I’ve just finished a project I started more than a month ago—writing a brief introduction to the propers of the Mass. I attempt to explain what the propers are, what the church says about them, why we should sing them, and where settings can be found.
It looks as though we have at least four who can sing Sept. 13, the vigil for the Exaltation of the Holy Cross.
Below are links to some resources you’ll need. I’ll bring copies Tuesday night, but if you’re so inclined, you can download your own beforehand.
I’d like for us to learn Liszt’s setting of the ancient Latin hymn Vexilla Regis. Liszt includes two of the verses, here in English translation:
Abroad the regal banners fly,
now shines the Cross’s mystery:
upon it Life did death endure,
and yet by death did life procure.
That which the prophet-king of old
hath in mysterious verse foretold,
is now accomplished, whilst we see
God ruling the nations from a Tree.
We’ll definitely sing the Chabanel Psalm for the day and a chanted alleluia verse, as we did on Aug. 14.
The Communio is Per signum Crucis. The antiphon text (translated) is "By the sign of the Cross, deliver us from our enemies, O our God."
We may sing the Salve Regina chant.
And I’d like to learn a three-voice bit of polyphony if we can swing it. Good choices include Asola’s setting of Christus factus est and a Lasso setting of Adoramus te, Christe. Both are appropriate to the feast. Indeed, the Christus factus est text is the same as that of the Graduale for the day. The Graduale is the proper that is typically replaced these days by the responsorial psalm.
Count on a dignified hymn or two.
To listen to sound files of some of the pieces mentioned here, click this link and investigate the pages.
Last night three of us focused on Gregorian chant: the Communion chant from the Roman Gradual for the fifth Sunday of Lent, a couple of the four seasonal Marian antiphons, and the chant hymn Ave verum corpus. I realize that the Communio was a bit out of date, but it’s a nice one, and I already had copies in the music binders . . .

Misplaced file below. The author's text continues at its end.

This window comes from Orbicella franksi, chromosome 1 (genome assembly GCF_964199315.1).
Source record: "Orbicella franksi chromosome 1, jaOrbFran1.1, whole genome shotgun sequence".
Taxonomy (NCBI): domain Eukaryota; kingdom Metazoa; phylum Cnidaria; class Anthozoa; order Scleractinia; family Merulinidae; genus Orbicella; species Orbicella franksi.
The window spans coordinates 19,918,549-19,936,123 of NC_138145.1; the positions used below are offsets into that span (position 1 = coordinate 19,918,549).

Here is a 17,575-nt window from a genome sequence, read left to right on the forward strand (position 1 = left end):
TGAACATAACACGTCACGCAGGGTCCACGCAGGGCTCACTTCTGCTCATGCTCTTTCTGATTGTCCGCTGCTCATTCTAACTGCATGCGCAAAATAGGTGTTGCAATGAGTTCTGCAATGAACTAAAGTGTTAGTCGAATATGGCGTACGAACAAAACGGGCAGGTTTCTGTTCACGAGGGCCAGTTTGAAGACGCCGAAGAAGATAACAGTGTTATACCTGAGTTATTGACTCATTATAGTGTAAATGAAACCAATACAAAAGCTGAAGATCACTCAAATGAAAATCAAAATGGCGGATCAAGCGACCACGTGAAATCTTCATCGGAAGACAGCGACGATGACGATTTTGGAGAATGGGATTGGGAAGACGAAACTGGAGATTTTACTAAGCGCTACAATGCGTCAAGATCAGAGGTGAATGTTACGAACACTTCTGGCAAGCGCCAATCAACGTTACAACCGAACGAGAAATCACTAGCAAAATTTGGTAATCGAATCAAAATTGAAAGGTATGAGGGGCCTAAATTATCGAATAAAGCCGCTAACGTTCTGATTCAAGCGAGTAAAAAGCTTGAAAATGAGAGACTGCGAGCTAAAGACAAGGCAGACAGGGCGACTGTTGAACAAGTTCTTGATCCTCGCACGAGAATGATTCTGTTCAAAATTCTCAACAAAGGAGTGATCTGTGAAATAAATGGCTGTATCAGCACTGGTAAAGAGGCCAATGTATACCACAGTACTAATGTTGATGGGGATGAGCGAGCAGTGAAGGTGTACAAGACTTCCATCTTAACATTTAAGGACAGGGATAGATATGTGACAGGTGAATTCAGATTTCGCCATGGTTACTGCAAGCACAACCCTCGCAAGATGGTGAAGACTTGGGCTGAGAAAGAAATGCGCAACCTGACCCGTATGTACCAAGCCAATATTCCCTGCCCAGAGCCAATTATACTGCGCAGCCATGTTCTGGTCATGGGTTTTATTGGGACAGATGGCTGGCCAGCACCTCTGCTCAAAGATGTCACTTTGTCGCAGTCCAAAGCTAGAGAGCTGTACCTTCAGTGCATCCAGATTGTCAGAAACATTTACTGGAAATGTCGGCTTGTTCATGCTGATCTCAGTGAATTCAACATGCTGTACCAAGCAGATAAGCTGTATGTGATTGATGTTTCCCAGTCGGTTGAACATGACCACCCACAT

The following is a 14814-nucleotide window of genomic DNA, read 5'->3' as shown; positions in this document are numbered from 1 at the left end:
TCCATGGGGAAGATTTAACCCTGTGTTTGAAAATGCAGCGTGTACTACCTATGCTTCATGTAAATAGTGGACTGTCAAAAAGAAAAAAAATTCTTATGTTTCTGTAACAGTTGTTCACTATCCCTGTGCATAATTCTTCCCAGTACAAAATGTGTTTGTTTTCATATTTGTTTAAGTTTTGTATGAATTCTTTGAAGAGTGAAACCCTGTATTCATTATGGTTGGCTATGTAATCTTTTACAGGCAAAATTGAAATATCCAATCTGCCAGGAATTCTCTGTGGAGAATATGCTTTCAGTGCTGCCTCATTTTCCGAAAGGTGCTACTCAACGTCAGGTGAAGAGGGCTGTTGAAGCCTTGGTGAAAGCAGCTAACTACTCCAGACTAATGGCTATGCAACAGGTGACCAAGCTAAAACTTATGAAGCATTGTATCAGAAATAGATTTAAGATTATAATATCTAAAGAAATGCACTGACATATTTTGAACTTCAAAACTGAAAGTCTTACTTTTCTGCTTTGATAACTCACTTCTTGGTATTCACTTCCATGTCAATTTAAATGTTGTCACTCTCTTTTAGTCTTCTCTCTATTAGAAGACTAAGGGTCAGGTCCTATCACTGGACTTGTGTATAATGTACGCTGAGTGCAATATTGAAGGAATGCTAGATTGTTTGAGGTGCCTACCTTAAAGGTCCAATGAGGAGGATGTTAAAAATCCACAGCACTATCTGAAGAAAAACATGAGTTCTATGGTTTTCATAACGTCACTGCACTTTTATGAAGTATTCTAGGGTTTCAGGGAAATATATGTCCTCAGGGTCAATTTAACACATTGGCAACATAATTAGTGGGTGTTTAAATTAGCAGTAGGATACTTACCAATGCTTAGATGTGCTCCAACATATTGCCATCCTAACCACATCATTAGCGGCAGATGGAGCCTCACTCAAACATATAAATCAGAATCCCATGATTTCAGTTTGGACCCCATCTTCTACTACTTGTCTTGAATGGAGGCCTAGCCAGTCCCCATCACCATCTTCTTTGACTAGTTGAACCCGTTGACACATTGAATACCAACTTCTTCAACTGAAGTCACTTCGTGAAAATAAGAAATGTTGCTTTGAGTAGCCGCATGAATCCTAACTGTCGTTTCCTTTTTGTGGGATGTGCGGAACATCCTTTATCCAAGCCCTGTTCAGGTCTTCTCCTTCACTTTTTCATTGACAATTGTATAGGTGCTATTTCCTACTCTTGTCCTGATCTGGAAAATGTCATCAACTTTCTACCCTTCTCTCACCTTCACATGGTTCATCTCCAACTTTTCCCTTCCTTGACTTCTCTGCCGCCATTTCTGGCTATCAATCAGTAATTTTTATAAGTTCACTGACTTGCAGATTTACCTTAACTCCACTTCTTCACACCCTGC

Unless you hear otherwise, assume that we will rehearse at Our Lady of Fatima for at least the next several Tuesday nights, 7 to 8:30 p.m. I’d like to get us on the schedule to sing a Mass seven or eight weeks from now. That’s plenty of time for us to master the music but not so much time that we get discouraged because the goal seems too far away.
I’ll keep you posted.
This afternoon we’ll be looking at the material we went over last time . . . and also I hope to introduce the chant hymn Ave Verum Corpus and the Kyrie of the Byrd Mass for three voices. (Here’s the Agnus Dei from the same Mass, if you’re interested.)
Those who would like to listen to a midi version of the Kyrie, visit Sheila Crossey’s site.
Or, better still, get thyself to Amazon or iTunes and purchase the Tallis Scholars’ disc with Byrd’s Masses for three, four, and five voices. I’ve had the good fortune to perform the Mass for four voices (my favorite) with Harmonia Vocal Quartet and the Mass for five voices with the Knoxville Chamber Chorale. So I guess it’s time to learn the next one.